Dutchtown to open Chinese dual-immersion program

State awards $15,000 start-up grant

Photo by Johnny Jackson 
Kindergarten teacher Kim Moss helps her student Addyson Ahern, 5, with an in-class science project at Dutchtown Elementary School.

Photo by Johnny Jackson Kindergarten teacher Kim Moss helps her student Addyson Ahern, 5, with an in-class science project at Dutchtown Elementary School.

HAMPTON — School officials will begin Monday taking roll for the state’s only Chinese dual language immersion program at Dutchtown Elementary School.

Principal Dr. Winnie Johnson said the program kicks off in the fall but registration begins next week.

She said parents can sign their rising kindergartners up at www.henry.k12.ga.us/de, starting April 29 at 8 a.m. until May 10 at 4 p.m. She said there are only 40 slots and those slots will be filled on a first come, first served basis.

“This is not an activity-based program,” she said. “It is not a supplemental program. The teacher is teaching the Common Core Georgia Performance Standards (curriculum) in Mandarin Chinese.”

The program is being facilitated through the Georgia Department of Education’s World Languages and Global Initiatives Unit, which helped the school secure a $15,000 start-up grant for materials and staff training.

Johnson said she has already recruited two native speakers of Chinese to teach.

“The challenge was finding fluent Mandarin Chinese speakers with early childhood education certification,” she said.


Special Photo Mei Cantrell, a teacher at Smith Barnes Elementary School, will teach kindergarten in Duthctown Elementary School’s Chinese dual-language immersion program next year.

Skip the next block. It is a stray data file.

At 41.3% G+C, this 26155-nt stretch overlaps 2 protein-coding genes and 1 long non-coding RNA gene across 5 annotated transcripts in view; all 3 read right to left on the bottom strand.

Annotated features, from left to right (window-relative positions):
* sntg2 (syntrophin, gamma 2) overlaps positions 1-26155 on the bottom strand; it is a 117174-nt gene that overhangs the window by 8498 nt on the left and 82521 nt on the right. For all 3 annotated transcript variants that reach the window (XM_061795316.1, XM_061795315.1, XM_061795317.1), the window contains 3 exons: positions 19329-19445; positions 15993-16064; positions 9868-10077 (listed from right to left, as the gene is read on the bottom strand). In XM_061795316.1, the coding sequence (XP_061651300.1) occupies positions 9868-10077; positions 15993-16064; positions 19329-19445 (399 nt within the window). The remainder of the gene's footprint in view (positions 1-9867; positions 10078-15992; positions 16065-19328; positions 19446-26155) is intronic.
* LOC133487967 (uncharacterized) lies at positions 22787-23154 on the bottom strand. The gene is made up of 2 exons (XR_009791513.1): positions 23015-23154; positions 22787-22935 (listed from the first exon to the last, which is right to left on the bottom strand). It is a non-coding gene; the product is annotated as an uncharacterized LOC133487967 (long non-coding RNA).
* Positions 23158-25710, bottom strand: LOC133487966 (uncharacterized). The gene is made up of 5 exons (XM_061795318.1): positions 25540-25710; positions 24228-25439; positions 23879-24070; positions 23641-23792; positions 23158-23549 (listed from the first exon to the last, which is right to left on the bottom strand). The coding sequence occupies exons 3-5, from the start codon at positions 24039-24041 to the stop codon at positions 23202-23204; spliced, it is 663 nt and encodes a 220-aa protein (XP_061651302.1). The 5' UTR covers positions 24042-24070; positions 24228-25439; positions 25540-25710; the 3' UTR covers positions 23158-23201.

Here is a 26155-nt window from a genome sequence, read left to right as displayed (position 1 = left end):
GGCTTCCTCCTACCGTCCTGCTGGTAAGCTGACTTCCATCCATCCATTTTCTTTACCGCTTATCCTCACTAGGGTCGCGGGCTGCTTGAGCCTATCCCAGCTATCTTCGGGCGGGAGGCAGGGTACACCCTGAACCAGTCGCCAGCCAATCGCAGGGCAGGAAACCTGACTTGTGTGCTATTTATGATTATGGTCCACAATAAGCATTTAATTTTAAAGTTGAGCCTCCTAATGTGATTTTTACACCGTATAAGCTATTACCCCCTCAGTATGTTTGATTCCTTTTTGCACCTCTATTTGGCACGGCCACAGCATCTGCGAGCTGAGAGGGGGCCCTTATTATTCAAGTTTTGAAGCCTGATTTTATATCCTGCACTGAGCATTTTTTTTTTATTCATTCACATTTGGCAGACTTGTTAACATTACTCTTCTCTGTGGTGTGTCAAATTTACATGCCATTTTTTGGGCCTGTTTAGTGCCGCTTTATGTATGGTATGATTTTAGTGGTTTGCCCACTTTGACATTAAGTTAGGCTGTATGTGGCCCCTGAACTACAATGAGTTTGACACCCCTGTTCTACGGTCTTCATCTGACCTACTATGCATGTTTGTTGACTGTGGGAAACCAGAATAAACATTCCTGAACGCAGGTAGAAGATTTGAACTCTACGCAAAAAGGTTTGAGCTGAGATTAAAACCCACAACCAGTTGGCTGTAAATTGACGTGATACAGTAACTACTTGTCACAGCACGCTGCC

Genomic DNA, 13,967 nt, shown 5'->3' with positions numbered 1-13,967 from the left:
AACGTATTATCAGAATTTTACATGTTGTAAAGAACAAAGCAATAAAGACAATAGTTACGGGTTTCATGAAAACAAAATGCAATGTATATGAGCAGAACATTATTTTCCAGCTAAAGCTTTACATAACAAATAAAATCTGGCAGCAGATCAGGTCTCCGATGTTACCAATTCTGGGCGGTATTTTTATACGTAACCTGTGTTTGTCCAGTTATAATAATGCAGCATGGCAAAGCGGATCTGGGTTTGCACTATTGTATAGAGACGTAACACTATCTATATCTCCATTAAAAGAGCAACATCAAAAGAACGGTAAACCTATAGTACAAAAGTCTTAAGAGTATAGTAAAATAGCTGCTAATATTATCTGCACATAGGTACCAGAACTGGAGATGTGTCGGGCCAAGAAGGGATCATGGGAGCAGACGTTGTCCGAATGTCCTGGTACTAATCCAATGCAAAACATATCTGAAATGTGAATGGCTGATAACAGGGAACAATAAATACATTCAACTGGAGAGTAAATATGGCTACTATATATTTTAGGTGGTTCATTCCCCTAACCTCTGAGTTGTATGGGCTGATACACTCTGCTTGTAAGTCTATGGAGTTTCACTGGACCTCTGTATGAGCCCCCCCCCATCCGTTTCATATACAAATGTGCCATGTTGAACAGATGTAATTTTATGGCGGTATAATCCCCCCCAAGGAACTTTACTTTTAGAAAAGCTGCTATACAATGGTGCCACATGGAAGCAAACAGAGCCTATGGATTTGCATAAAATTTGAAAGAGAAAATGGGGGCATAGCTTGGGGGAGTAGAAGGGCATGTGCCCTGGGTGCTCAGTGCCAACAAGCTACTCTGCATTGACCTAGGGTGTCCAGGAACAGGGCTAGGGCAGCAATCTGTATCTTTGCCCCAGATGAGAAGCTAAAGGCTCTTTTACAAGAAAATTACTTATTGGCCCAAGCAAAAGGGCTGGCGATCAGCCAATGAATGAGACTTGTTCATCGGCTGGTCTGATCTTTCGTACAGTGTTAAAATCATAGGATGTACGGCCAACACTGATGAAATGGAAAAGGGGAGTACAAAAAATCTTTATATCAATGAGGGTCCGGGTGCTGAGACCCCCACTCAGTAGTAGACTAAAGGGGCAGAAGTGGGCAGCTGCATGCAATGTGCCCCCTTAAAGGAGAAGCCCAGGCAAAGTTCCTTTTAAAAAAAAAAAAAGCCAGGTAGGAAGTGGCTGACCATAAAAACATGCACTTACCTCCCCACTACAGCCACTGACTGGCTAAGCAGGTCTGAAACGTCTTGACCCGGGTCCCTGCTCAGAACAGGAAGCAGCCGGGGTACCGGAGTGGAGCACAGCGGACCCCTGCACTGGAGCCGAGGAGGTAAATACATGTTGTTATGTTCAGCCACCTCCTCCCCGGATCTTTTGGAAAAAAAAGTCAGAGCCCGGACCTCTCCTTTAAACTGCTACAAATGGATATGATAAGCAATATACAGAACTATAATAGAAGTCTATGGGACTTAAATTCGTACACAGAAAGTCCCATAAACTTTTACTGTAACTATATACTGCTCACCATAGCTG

Taiwan-born Mei Cantrell teaches at Smith-Barnes Elementary School. She is fluent in Mandarin Chinese and will teach the kindergarten math and science curriculum solely in the language.

Cantrell’s co-teacher, Kim Moss, will focus on English/language arts, reading and social studies in English the other half of the school day.

“Mandarin Chinese is the most spoken language in the world,” said Cantrell. “This program will give these children a head start in learning a high demand second language. I am very excited and thankful for this great opportunity, and I am looking forward to having a successful year.”

Yu-Chi Hsu will join the Dutchtown faculty, coming from the Athens-Clarke School System. She will teach regular kindergarten next year but will roll out the first-grade component of dual immersion the following year. Her co-teacher will be Amanda Wilson.

Johnson reflected on the trip she took to China nearly seven years ago that inspired the endeavor, backed by State School Superintendent Dr. John Barge whose goal is to implement 20 programs by the year 2020.

“I was a part of a ‘bridge trip’ for educators and administrators to help bridge the gap between U.S. educational practices and those of countries around the world,” said Johnson. “The trip to China opened my eyes to some amazing educational ideas I couldn’t wait to share with my school upon our return.”

Ever since then, the school has hosted various activities steeped in Chinese culture like its annual Chinese Autumn Moon and Chinese New Year festivals.

Dual immersion will take the school’s study of Chinese culture to a different level. Johnson said it will help cultivate a community of bilingual students who better understand the culture.

“Research has proven that bilingual students perform at or above the levels of their non-bilingual counterparts,” she said.

Johnson’s daughter, Genine Blue, is in the educational research and measurement doctoral program at the University of South Carolina. She will document the effectiveness of academic achievement and stakeholder perceptions at Dutchtown.

“The point is to prepare our students for the global realities that await them,” said Johnson. “We’re doing this to prepare them for something bigger.”

Dutchtown will host a dual immersion information event May 7 at 6 p.m.